Mining and mineral beneficiation currently contributes some 5,0% of South Africa's GDP and is the country's single largest private employer (400 000 people), with small-scale mining operations also making a significant contribution to employment creation. Despite the hard times, mining still employs just under 3% of South Africa’s employed workforce, makes a significant direct contribution to GDP, sits on extensive reserves, and remains a world leader in the production of many minerals.
In 2019, the KZN mining industry contributed just over 1.85% to the provincial GDP and roughly 0.30% to the South African GDP in real terms. The expectation is for the contribution to have increased following increased exploration activity across the province.
Aside from their contribution to GDP and impact in rand, the minerals found in KZN have other tangible benefits, enabling mining companies to provide employment to the communities in which they operate. In 2019 mining companies in the province paid almost R3.3 billion in total earnings and payments to employees and employed over 12 000 people (comprising of establishment 6 326 and contractors 5 762). In terms of salary and earnings expense, this was the most amount dispensed since 2007. However, although the KZN economy continues to benefit greatly from mining, it is not benefiting as much as it could, and the costs of mining are increasingly borne by communities in rural areas.
Mineral beneficiation has become a major driver in advancing the empowerment of historically disadvantaged communities in this country. It also presents opportunities for the development of new entrepreneurs in both large and small mining industries.
The existence of a relatively small but relevant minerals natural resource reserves in the KZN province, and the presence of several highly skilled and capacitated operating mines with international pedigree, present ample opportunity to transform minerals or a combination of minerals into a higher-value products for both the domestic and international markets. The potential for beneficiation in the province is an employment driver, which also enables the development of new entrepreneurs in the down-stream, mid-stream and side-stream industries. It also sets a foundation for improved domestic economic activity and product development.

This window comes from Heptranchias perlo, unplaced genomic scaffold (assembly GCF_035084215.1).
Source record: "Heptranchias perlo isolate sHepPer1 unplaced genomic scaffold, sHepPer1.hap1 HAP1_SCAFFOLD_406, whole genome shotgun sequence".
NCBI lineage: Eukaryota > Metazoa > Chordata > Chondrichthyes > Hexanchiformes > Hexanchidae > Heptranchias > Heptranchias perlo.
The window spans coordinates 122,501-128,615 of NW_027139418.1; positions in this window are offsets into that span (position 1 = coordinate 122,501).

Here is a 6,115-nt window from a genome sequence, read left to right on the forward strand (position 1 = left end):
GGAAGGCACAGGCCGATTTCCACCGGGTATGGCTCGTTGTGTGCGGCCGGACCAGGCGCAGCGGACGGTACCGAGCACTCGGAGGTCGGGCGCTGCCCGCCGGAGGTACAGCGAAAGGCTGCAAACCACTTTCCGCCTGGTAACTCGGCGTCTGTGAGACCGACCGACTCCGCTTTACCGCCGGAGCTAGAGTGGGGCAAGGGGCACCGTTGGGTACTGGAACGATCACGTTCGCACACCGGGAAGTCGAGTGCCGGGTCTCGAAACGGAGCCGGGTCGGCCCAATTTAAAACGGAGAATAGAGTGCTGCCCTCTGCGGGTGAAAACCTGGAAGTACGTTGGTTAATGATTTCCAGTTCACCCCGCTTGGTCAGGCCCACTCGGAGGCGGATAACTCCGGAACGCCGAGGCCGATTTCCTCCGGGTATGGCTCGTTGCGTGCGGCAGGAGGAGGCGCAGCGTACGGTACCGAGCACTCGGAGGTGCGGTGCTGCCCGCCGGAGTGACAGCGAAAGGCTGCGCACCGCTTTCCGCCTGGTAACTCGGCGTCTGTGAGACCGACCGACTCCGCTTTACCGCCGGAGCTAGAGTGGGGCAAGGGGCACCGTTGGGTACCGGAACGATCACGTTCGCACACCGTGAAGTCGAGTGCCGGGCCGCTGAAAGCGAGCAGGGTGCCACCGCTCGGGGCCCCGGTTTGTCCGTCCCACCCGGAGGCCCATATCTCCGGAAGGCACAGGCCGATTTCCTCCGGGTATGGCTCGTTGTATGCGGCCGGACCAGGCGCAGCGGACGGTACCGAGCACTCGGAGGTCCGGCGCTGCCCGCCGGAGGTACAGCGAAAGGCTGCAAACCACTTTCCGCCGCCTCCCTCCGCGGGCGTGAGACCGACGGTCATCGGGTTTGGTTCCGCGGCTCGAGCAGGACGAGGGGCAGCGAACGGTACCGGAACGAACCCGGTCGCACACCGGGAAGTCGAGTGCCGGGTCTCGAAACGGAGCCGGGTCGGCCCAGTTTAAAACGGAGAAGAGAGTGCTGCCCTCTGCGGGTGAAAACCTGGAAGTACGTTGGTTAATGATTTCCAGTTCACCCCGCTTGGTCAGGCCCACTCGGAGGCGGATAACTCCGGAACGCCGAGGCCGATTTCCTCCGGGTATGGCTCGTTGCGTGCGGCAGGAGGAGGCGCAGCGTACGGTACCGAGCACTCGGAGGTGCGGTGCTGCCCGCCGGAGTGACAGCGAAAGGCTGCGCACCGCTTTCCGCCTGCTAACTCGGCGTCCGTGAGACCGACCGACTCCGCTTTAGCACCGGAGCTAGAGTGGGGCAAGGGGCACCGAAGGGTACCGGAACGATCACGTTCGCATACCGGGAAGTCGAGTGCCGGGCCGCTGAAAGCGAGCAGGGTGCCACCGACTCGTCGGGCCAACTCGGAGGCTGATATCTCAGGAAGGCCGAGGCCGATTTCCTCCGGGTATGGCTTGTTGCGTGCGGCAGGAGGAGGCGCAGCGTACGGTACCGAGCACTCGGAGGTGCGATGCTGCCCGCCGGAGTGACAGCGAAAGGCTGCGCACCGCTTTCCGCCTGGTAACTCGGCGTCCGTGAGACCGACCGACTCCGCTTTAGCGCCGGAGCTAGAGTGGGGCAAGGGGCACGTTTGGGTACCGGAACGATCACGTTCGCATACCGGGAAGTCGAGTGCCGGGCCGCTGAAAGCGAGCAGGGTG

Recently, there has been discussions on the discoveries of coal and quartz crystals in the province, which has added more impetus to the need for further investigations and possible beneficiation. The province already boosts a set of comparative advantages that are crucial in its quest to bring in lucrative deals for its minerals and attract more foreign currency to further beneficiate the local communities. However, while a comparative advantage - in the form of mineral endowment - can be readily translated into a competitive advantage, the process should not be taken for granted and there should be coordination of efforts to highlight existing competitive advantages. Instead of assuming that competitiveness will automatically occur by the mere existence of minerals in KZN, stakeholders must put in concerted effort to continuously improve on existing competitive advantages such that, beneficiating minerals becomes lucrative with shared benefits to the local communities.
The dominant mining activity in KwaZulu-Natal as per the total mined commodity types, is the mining of sand and other aggregates with 97 operating mines, followed by the mining of coal (anthracite and bituminous) with 14 operating mines, and by titanium (including titanium concentrate, zircon concentrate, iron bp manganese and titanium slag) with 4 operating mines.
The mining and systematic beneficiation of coal in the local communities, for instance, can significantly contribute to bringing down the cost of electricity, render the province highly competitive and improve its perception in the global market place towards more foreign direct investment (FDI), with extended benefits for the KZN community.
The province's coalfields produce largely metallurgical anthracite coal, as well as semi-coking coal products used as a replacement for hard-coking coal, for the steel mills found in KwaZulu-Natal.
The province also boasts mineral and sand mining operations along the north coast, as well as quarrying (limestone, stone and aggregate) activities across the province, inclusive of, especially, the South Coast.
The province is home to one of the leading coal export terminals in the world the Richards Bay Coal Terminal (Proprietary) Limited (RBCT . Positioned at one of the world’s deep seaports, RBCT is able to handle large ships and subsequent large volumes.